The flow of blood is also essential in the healing process of wounds and traumatic injuries. It is quite astonishing to see how quickly traumatic injuries are healed when treated with Acupuncture and herbs to improve blood flow.Another example is non-healing ulcers. These are typically occurring in diabetics and old people and are the result of poor blood circulation that prevents healing.These patients will have to go to the GP clinic two or three times a week to change the dressing on the wound/ulcer but there is not a prospect of it healing. However, if it is treated with Chinese herbs that improve blood flow then the wound/ulcer will heal within a few weeks!

The flow of body fluids is also very important-we are 70% water. Still, normally, we don’t feel that damp. However, if the normal flow of fluids around the body is disturbed then problems will start to manifest. These types of problems can manifest in different systems of the body. A few common examples are: digestion problems such as bloating and diarrhoea, oedema, skin conditions like eczema and psoriasis, joint problems like arthritis, thrush and others. So, maintaining the free flow of Qi, blood and body fluids is very important. As long as they flow then all is in working order.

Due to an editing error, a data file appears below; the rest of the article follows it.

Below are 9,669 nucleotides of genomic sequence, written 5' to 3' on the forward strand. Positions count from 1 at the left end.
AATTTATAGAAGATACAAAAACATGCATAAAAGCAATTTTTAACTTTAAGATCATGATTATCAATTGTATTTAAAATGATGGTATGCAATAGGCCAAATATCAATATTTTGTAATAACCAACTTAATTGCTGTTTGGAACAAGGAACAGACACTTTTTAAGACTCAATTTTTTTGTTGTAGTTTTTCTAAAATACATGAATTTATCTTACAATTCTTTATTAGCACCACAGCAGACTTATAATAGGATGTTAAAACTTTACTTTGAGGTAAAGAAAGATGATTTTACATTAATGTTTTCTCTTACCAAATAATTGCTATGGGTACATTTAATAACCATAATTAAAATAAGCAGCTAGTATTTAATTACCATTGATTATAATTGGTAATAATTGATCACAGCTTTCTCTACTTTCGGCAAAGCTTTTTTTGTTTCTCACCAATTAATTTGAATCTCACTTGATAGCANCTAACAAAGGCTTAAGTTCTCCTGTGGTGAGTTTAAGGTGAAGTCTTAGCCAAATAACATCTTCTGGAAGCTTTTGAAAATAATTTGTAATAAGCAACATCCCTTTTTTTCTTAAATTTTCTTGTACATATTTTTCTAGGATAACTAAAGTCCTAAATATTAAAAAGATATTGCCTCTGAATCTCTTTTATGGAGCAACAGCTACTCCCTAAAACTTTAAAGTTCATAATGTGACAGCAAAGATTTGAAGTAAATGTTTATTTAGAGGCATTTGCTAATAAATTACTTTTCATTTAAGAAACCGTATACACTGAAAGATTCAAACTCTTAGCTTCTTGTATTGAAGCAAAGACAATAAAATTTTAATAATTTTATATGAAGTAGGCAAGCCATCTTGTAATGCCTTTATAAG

Now, what about balance? We mentioned Yin and Yang, heat and cold, dryness and dampness and excess and deficiency.First Yin and Yang, this blog is too short, of course, to explain the Yin and Yang concept properly. It’s a bit tricky to understand and I have met a few practitioners who still struggle with it but I’ll try to explain. Yin and Yang are the two opposite aspects of any energy. They contrast but co-exist and are co-dependant. Everything in nature has a Yin and Yang aspect to it. The famous Yin and Yang symbol (see picture) symbolises this co-existence. It shows two separate powers creating the whole. The little dot represents the small amount of Yin within the Yang and vice versa. They are co-dependant and nourish each other. Yang is hot and fiery and rising upward and Yin is cool and watery and going downwards and so on. So what does it all mean to human health? In the human body the Yin and Yang have to be operating in perfect balance. Any change from this balance will start to manifest as physical symptoms e.g. if the Yin energy is weak then the person may feel hot, particularly at nights-night sweats are possible, dry mouth, or general dryness and sleeping difficulties. It’s like our coolant and moisturising fluids are missing. The Yin deficiency symptoms tend to be more prominent at night as night is normally the time when the Yin is predominant whilst the Yang is predominant during the daytime. The most common example of Yin deficiency is the menopausal age. At this age the woman experiencing a sudden drop in the Yin energy results in symptoms of night sweats, dryness and so on. These women, by the way, will respond wonderfully well to a course of treatment to strengthen their Yin energy. When the Yang energy is low, the patient will feel cold and tired. Low libido, sexual function and difficulties, and water retention are common as well. The deficiency of Yin or Yang can be general in the body but can also be limited to a specific organ e.g. asthma arising from lung Yin deficiency will typically manifest as wheezing with a dry cough and a dry throat whilst asthma arising from a lung Yang deficiency will more often manifest with wheezing with a cough with a large amount of phlegm obstructing the airways. The picture can be a bit more complicated when there is a mix of Yin and Yang deficiency but an experienced TCM practitioner should be able to make the right diagnosis and apply the right treatment!